Toronto beaches: Bluffer's Park
Bluffer's Beach is perhaps the most beautiful beach in Toronto. Nestled at the foot of the Scarborough Bluffs in the city's east end, Bluffer's is a rare man-made park that still succeeds in feeling wild and timeless.
If you're searching for a large sandy beach, where sand (not rocks) greets your feet upon entering the water, and which feels isolated while being easily accessible, then the beach at Bluffer's Park is for you.
One of the beach's main attractions is the Scarborough Bluffs that surround it. These towering white cliffs cover 20 kilometres of Toronto's eastern waterfront and make for a striking contrast when paired with Lake Ontario's shining blue waters.
Formed over the course of the last 100,000 years, the Bluffs are always changing. Unprotected, they erode quickly — at a rate of about 1-metre per year — and this erosion is powerful. In fact, sand from the Bluffs formed the Toronto Islands.
It washed away from cliff tops to form the jagged spikes of the Cathedral Bluffs that overlook the beach, and if you put your ear right up to the bluff wall, you might even hear the sand shifting at the base.
You can access Bluffer's by car, bike or transit, especially with the recently added bus route that takes beach-goers from Kennedy station to Bluffer's Park Beach.
Once you get to the park, head to the very eastern edge to access the large beach. This is one of the city's better beaches for those who are usually uncomfortable with lake swimming, as it's not rocky, the water quality is good and it's shallower than most other city beaches.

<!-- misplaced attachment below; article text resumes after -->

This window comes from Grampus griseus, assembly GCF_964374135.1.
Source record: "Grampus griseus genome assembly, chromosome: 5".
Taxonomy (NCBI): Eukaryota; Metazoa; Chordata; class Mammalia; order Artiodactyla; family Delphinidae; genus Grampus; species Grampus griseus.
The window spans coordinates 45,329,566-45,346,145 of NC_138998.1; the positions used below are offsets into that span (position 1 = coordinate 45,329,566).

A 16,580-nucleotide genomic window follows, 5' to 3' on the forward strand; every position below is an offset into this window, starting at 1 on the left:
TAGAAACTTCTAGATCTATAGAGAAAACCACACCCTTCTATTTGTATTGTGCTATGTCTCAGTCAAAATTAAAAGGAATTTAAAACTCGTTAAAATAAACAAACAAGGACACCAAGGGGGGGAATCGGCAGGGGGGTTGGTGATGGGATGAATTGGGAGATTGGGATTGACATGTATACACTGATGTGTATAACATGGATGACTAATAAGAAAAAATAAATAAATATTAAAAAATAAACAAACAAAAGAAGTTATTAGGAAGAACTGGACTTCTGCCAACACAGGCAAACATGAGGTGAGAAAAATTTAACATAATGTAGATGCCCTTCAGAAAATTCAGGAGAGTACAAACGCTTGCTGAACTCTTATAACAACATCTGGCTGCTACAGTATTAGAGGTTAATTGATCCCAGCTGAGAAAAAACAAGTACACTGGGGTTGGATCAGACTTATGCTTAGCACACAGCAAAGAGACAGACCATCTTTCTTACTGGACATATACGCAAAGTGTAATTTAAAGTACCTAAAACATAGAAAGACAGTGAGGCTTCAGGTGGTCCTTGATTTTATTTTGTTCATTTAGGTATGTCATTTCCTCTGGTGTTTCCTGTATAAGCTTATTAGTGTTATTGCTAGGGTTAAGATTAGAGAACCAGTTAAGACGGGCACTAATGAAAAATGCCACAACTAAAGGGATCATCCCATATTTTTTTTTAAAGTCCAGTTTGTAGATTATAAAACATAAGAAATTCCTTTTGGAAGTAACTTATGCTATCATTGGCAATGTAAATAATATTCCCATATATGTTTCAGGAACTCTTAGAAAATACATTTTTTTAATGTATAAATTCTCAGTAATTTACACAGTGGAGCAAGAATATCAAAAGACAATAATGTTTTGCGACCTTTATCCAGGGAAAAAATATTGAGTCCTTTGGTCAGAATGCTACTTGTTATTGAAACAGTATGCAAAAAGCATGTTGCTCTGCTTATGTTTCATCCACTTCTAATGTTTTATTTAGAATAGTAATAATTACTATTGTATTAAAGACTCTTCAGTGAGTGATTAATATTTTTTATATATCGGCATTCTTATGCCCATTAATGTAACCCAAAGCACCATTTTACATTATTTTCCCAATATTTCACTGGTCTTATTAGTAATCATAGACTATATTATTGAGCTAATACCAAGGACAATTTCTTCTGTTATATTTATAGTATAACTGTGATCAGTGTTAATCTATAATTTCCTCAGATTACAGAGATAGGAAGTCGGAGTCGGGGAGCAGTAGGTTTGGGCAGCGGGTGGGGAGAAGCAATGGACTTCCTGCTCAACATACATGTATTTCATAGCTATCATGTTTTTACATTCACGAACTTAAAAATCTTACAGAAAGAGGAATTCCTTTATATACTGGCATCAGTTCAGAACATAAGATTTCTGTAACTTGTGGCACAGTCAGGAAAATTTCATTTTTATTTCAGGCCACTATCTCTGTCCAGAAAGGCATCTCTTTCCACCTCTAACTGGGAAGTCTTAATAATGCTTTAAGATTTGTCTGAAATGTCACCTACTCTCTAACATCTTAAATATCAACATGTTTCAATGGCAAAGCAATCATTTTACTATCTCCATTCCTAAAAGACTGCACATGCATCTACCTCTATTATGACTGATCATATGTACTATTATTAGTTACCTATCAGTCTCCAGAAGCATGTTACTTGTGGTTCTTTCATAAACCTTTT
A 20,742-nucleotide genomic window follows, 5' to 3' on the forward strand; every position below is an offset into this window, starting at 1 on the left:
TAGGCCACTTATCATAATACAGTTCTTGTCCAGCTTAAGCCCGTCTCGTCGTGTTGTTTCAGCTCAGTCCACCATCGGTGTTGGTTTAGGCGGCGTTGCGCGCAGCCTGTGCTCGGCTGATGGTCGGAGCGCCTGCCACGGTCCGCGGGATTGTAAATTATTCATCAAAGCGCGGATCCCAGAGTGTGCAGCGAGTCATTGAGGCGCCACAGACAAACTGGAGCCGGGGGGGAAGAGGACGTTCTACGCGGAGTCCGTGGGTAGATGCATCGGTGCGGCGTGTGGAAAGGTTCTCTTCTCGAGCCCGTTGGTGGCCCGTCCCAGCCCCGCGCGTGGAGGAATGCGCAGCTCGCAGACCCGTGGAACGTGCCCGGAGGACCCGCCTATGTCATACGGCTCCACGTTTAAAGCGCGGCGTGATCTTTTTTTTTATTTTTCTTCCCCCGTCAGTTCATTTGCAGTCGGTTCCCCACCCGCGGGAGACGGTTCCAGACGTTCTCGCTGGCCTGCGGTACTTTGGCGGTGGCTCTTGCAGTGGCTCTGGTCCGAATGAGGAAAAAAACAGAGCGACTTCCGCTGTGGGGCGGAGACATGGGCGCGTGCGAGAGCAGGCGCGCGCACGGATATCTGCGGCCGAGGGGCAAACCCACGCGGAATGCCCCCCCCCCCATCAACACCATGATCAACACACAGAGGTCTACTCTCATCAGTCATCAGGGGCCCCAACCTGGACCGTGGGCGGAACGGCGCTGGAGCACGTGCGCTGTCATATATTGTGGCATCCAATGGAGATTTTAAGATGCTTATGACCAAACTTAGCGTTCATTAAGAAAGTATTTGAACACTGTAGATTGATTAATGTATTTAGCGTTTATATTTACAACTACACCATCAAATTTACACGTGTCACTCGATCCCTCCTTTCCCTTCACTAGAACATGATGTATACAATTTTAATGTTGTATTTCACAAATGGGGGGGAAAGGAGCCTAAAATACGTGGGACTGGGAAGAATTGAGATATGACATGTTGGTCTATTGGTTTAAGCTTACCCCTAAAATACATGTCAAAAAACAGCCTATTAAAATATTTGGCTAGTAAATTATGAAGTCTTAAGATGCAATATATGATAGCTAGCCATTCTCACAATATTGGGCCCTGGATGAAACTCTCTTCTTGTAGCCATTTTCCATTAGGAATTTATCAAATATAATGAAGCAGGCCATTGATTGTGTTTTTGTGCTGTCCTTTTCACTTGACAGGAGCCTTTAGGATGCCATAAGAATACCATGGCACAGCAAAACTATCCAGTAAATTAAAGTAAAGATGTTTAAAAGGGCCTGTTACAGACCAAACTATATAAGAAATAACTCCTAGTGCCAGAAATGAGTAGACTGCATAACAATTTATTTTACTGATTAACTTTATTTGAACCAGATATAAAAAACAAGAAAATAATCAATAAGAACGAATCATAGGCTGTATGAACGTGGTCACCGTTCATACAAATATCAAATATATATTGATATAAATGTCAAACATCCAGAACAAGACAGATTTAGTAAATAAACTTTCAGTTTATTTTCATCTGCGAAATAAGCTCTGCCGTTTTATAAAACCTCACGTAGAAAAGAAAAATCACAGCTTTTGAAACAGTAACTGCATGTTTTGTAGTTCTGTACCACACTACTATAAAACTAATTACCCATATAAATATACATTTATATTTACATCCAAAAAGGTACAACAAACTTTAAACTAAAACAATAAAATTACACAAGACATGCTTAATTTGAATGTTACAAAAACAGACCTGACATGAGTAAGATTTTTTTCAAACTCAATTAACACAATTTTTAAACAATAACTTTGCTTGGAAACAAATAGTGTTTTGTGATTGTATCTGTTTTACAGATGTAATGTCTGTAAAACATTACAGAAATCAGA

There are a few areas in Bluffer's Park that are well-suited to swimming, but others sometimes suffer from poor water quality. Bluffer's Beach once had some of the poorest water quality in Toronto.
After a 2006 study by Lake Ontario Waterkeeper and investment in restoration from the City of Toronto, water quality improved dramatically.
If swimming isn't your thing, don't despair, there's a lot to do at Bluffer's. You can fish from the shore or charter a fishing guide who will take you out on the water in search of sport fish.
The park itself is huge and makes for a great spot to enjoy a picnic. If you didn't pack a lunch, there is a full service restaurant and bar at Bluffer's Park Marina.
A series of stormwater management ponds (that are prettier than they sound) dominate the west end of Bluffer's Park. These ponds capture stormwater from the city and filter it in an effort to keep pollution out of Lake Ontario.
As you walk the interconnected boardwalks around the ponds, you often catch glimpses of birds and other wildlife.
Built in 1975, Bluffer's is a magical place. Being Toronto's most appealing beach, and boasting tens of thousands of years of earth history in the bluffs, you have to visit at least once to truly know this city.
Sand quality: Very sandy
Nearby trails: Walking paths and trails line the bluffs if you know where to look
On-site facilities: Restaurant, Marina, Boat Launch
Directions by car: Pay parking at the foot of Brimley Road.
By TTC: 175 Bluffer's Park, running between Kennedy Station and Bluffer's Park Beach.
Other perks: You can ride your bike up and down Brimley Road and pretend you're in the Tour de France.
People watching potential (out of 3): 1 (This ain't no Woodbine)
Aggressiveness of seagulls and geese (out of 3): Birds are most pesky near the picnic area, but due to the bird relocation program, there aren't many to bother you right now.
Krystyn Tully is the co-founder of Lake Ontario Waterkeeper, a Toronto-based charity working for a Lake Ontario in which you can swim, drink, and fish. Check out her Swim Guide smartphone app for more info about beaches in Toronto and beyond.
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